Of the films released this week, The Fat Man at the Movies selected Belfast as the “date-movie.” While it is lovingly filmed as a semi-autobiographical memory of Kenneth Branagh‘s nine year old childhood, and mostly adored by critics, it would not be my choice. Certain factors might change my mind. Buddy worries that if his family moves to a different country, folks won’t be able to understand him. Soothingly, his grandfather tells him, “then they are not listening.” Truly, I listened intently and still missed much of the dialogue. Streaming and subtitles would enhance your viewing experience. So, if he/she is Irish, or has an ear for a different lilt, then Belfast it is.
Another consideration might be art appreciation. No director could capture the mood of 1969 Belfast better than Kenneth Branagh (Murder on the Orient Express, Artemis Fowl). His camerawork adores the faces of the actors. By now, you’ve probably noticed the pictures are in black and white, as is the film. The first film in color was in 1917, though most of us think The Wizard of Oz (1939). In any case, I like, and want color, an explosion of color, if you please. I’m certain there is some deep artistic reason for B&W. You and your date can discuss same over a milk shake, or something a tad stronger, on the way home. As for me, I’m looking forward to tonight’s Red Notice. I give Belfast 3.5 Gavels and it receives an 85% Rotten Tomatoes rating with an early 7.7/10 IMDb score.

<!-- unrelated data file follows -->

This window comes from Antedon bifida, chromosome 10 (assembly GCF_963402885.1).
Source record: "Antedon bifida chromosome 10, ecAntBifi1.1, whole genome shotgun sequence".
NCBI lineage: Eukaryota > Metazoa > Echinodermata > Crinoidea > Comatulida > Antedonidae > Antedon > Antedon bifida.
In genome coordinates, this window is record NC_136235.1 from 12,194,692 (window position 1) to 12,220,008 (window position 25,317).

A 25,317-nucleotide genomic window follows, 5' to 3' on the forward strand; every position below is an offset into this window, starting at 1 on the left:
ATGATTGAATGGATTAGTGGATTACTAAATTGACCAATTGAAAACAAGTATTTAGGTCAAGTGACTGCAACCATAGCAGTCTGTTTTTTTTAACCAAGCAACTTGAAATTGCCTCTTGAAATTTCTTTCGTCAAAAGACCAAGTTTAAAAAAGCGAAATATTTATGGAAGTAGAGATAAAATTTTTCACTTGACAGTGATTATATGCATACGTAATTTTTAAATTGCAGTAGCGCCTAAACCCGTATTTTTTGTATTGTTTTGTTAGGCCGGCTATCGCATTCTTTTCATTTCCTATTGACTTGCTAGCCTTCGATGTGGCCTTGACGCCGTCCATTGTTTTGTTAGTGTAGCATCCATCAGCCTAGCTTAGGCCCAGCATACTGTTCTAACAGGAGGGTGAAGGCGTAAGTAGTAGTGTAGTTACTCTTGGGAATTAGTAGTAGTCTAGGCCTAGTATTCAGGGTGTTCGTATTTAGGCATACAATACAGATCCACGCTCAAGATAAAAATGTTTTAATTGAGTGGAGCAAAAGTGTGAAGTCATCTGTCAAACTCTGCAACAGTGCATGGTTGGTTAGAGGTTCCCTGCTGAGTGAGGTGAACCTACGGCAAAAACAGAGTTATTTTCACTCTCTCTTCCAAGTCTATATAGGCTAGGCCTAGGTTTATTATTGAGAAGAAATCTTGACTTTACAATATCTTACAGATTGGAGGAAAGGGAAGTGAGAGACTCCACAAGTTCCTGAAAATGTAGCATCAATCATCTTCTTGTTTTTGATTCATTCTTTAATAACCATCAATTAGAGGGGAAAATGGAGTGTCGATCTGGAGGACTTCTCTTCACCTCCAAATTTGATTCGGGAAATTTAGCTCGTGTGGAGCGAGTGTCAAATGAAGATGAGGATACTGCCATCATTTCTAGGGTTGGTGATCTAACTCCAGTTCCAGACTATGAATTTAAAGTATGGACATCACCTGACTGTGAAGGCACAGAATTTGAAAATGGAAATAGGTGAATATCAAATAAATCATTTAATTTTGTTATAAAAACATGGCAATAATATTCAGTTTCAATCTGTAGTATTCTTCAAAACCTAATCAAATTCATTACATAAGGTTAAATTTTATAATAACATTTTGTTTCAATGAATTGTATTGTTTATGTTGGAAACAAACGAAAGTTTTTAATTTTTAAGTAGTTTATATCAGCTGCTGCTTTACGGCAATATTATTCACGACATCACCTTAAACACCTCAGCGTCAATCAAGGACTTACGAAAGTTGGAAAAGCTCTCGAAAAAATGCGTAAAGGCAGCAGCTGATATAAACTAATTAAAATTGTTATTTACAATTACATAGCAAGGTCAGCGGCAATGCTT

Nine year old Buddy plays with his friends as his mother calls him home for dinner. Near his front door, he encounters the ugly attack by Protestants on Catholics. They seek to “cleanse” the neighborhood. Certain that he will wed the girl from his classroom, Buddy cannot understand why a Protestant cannot marry a Catholic. Buddy’s mother and father warn their older son not to join any gang. No one wants to move. This is the only life they’ve ever known and their family is in Belfast. As soldiers move in, is there a better life elsewhere? This film is dedicated to those who left and those who remained.
You all know Caitriona Balfe from Ford v Ferrari. Not really, you know her from Outlander. As Buddy’s worried mother, she is outstanding. Even Jamie Dornan, so lampooned in the Fifty Shades trilogy, performs well as Buddy’s father. Ever delightful, I’ll go with the trite “you could watch Judi Dench and Ciaran Hinds read from a telephone book” as Buddy’s grandparents. The real star of Belfast is Jude Hill in his first major role. As Buddy, he is the innocence of youth.
When was the last time you thought about Raquel Welch in One Million Years B.C.? In a humorous moment, Pa takes the family to the movies. Let’s just say that film is a little less artistic than Belfast. The bit of humor is a nice contrast to the ugliness of the battle between Catholics and Protestants. For those interested in awards, Belfast won People’s Choice at the Toronto Film Festival.
Pro — “Kenneth Branagh makes a masterful memoir of his tumultuous Irish boyhood….set during the Protestant-Catholic conflicts of the late 1960s, the film is both specific and universal, grand and intimate, sweetly romantic and shockingly violent.” Chicago Sun-Times
Con — “With Belfast, Branagh has found a way to go back, and only a cynic would begrudge him that. All we can hope is that he feels more at home than we do in his city of lost dreams.” IndieWire
The Troubles in Belfast lasted some thirty years from 1960 to 1998. Although viewed in terms of a religious conflict, others describe it as political. Protestants wanted Northern Ireland to remain within the United Kingdom and Catholics wanted to join a united Ireland. Over the years, some 3500 lost their lives. Still think this is a date-movie?